Why the 2019 Maharashtra assembly polls matter to Pawar more than ever | Opinion
These days Sharad Pawar has been underlining one thing emphatically. That he is still young and ready to take on the BJP-Sena in the assembly polls. The message is clear – Pawar does not want the cadre to be demoralized further especially after the series of desertions.
At 79, Pawar, who has been Maharashtra’s chief minister for a record four terms, is fighting a lonely battle with some of his senior-most associates and staunch supporters like Vijaysinh Mohite Patil, Padmasinh Patil and Madhukar Pichad, leaving him.
If the consecutive defeats, one after another since 2014, have reduced his political power in Delhi to an insignificant level, another drubbing in the forthcoming Maharashtra assembly poll may spell an end for his Nationalist Congress Party (NCP), for which survival without power is difficult.
The NCP, formed by Pawar in 1999 after rebellion in the Congress, has spent 15 out of 20 years of its existence enjoying power. The party that enjoyed fruits of being in government at various levels – starting from major local bodies, state and centre – is now in uncharted territory.
It was for a brief four-and-half year period between 1995 to 1999, that Pawar and his associates, as a part of the united Congress, were out of power when the Shiv Sena-BJP alliance ruled the state. But Pawar was then in his 50s and the Congress hoped to return to power soon as the mood in the state had changed.
The last five years have been a phase most NCP men were unfamiliar with as the socio-political equations in the state have drastically changed. If the defeat in the 2014 Lok Sabha elections, followed by another drubbing in the assembly polls and the 2017 civic polls in 10 municipal corporations in Maharashtra wasn’t enough to dishearten party leaders, the NCP’s bleak future has certainly discouraged many from remaining in the party.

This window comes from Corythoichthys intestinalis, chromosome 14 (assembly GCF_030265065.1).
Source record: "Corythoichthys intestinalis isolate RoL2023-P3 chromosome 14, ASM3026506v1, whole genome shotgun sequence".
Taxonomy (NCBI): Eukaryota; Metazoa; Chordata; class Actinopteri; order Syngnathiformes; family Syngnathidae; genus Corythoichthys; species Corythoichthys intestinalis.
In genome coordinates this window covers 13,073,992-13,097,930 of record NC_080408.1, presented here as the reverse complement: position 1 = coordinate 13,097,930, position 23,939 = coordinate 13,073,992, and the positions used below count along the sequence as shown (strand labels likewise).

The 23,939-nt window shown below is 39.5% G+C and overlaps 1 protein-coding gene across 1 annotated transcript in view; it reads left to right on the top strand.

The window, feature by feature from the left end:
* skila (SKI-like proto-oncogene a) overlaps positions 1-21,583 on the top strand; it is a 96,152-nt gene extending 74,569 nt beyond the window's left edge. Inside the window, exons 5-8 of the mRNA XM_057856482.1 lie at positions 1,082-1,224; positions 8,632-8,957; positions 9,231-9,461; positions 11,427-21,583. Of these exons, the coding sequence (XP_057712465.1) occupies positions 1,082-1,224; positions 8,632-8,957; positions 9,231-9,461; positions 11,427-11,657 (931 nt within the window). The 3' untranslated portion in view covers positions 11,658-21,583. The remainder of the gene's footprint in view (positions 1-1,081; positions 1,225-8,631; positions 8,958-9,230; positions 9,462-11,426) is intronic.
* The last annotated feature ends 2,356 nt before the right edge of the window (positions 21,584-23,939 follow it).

After all, these leaders have been used to being in power in the ruling establishment.
To that effect Pawar was right in his recent interview to a Marathi news channel when he said that “those who deserted the party couldn’t survive without power”.
The second rung of the NCP, mostly those controlling cooperatives and educational institutes, see advantage in being on the ruling side since they not only have to safeguard their own turfs but also safeguard their own future as many of them have been accused of irregularities and are facing cases at various levels. Added to this, are the financial problems facing the cooperative institutes that they have been running.
From cornering a 23 per cent vote share and 58 seats out of 288 in the 1999 Maharashtra assembly polls, the NCP had a good start. However, excessive reliance on one community– the numerically strong Marathas–became a handicap for the party as the community switched its allegiance to the BJP in 2014. As a result, the NCP did not just lose Marathawada, but also western Maharashtra, its stronghold where the Marathas are in large numbers.
Pawar, who is now old yet active on the ground may once have taken pride in grooming the second rank leadership-- the same people-- referred to in the party as “sardars”. However these sardars no longer see any point in staying with him. Under such circumstances, any more defeat may threaten the very survival of the party.